In addition to his books and edited volumes, Dr. Meezan has written more than 50 peer-reviewed articles and book chapters related to child welfare. He has served on the Boards of various groups including the Institute for the Advancement of Social Work Research (President), the Society for Social Work Research (Secretary and Treasurer), the Group for the Advancement of Doctoral Education (Secretary), the ANSWER Coalition, and the National Publications Committee of the National Association of Social Workers (Chair). He served in editorial roles for 11 journals including Social Work, Social Work Research, Children and Youth Services Review, and Journal of Gay and Lesbian Social Services. He is the inaugural Mary Ann Quaranta Professor of Social Justice for Children at the Fordham University Graduate School of Social Service in New York, New York.

Background 

Dr. Meezan grew up in the University Heights area of the Bronx, New York. His parents, both socialists during the 1930s, were instrumental to his developing a sense of how the world can become a better place if people are willing to be responsible for the wellbeing of one another. He earned his BA Degree at the University of Vermont, his MSW Degree at Florida State University, and his PhD at Columbia University, where his dissertation was concerned with child welfare decision-making. 

Significant Achievements and Awards

Dr. Meezan received numerous awards, fellowships, and grants for research throughout his dynamic career. In 1997, he received an honorary degree from the Higher School of Social Work and Social Pedagogics "Attistiba," Riga, Latvia. Five years later Vytautas Magnus University in Kaunas, Lithuania recognized his contribution to its social work program. In 2000, Dr. Meezan received the Outstanding Research Award from the Society for Social Work and Research. In 2005, he was inducted in to the Columbia University School of Social Work Hall of Fame.

The National Honor Society of Phi Kappa Phi inducted him in 2007. In 2009, he received a Leadership Recognition Award from the Institute for the Advancement of Social Work Research and the Pro Humanitate Literary Award/ 2009 Herbert A. Raskin Child Welfare Article Award from the Institute for Human Services/Center for Child Welfare Policy of the North American Resource Center for Child Welfare. In 2013 the University of Vermont granted him the honorary degree Doctor of Humane Letters, honaris causa.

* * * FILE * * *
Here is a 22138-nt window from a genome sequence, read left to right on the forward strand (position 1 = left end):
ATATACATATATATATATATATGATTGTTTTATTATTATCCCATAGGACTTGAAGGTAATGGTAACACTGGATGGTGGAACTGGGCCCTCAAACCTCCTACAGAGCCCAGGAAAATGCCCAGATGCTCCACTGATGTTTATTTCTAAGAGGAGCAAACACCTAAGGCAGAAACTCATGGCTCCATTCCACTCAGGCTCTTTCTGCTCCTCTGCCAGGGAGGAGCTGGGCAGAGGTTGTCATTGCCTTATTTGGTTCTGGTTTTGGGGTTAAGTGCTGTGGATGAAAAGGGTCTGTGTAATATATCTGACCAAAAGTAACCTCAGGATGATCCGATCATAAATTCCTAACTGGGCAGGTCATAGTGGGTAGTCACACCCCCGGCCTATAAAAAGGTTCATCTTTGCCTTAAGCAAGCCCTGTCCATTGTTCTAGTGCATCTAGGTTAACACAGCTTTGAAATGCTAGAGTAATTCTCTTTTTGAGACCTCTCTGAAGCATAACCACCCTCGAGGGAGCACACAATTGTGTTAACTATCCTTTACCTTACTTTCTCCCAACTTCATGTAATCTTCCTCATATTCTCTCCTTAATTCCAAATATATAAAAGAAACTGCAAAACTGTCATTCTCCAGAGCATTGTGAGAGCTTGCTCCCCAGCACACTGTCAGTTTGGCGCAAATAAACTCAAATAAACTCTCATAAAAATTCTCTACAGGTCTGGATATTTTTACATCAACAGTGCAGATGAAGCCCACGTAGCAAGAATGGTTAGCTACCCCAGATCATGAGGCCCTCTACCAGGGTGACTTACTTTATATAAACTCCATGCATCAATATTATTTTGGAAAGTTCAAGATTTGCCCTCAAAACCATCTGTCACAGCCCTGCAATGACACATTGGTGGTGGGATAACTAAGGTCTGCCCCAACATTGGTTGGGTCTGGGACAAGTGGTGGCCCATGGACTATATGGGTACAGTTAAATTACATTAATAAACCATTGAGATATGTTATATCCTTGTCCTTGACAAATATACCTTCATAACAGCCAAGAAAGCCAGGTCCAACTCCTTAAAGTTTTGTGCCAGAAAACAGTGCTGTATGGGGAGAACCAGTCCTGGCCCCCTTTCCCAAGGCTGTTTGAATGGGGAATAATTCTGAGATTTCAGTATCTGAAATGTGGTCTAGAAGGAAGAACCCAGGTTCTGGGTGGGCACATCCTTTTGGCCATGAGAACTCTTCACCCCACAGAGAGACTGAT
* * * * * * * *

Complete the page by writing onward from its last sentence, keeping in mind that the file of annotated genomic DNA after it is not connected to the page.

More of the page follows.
Significant Publications

  • Meezan, W. & Martin, J.  (2009). Handbook of Research with Lesbian, Gay, Bisexual and Transgender Populations. New York: Routledge. 
  • Meezan, W. & Martin, J. (2003).  Research Methods with Gay, Lesbian, Bisexual and Transgender Populations. Binghamton, New York: Harrington Park Press. (Published simultaneously as an extended double issue of the Journal of Gay and Lesbian Social Services, 15 (1/2)). 
  • McCroskey, J. & Meezan, W. (1997).  Family Preservation and Family Functioning. Washington, D.C.: CWLA Press.
  • Pecora, P., Fraser, M., Nelson, K., McCroskey, J. & Meezan, W. (1995).  Evaluating Family-Based Services. New York: Aldine de Gruyter.
  • Meezan, W. & Shireman, J. (1985). Care and Commitment: Foster Parent Adoption Decisions. Albany, NY: State University of New York Press.
  • Meezan, W., Katz, S. & Russo, E. M. (1978). Adoptions Without Agencies: A Study of Independent Adoptions. New York: Child Welfare League of America.
  • McGowan, B. & Meezan, W. (1983). Child Welfare: Current Dilemmas-Future Directions. Itasca, IL: F.E. Peacock Publishers.

Sources

  • Stoelker, Tom.  (2013).  “New Quaranta Chair Seeks Justice for Society’s Most Vulnerable Children," located on the Fordham University website.

NASW Social Work Pioneer - 2013




Newly Inducted NASW Social Work Pioneer Hortense McClinton 2015

Nominate A New NASW Pioneer

Completed NASW Pioneer nominations can be submitted throughout the year and are reviewed at the December Pioneer Steering Committee Meeting. To be considered at the December meeting, submit your nomination package by November 1. To learn more, visit our Pioneer nomination guidelines.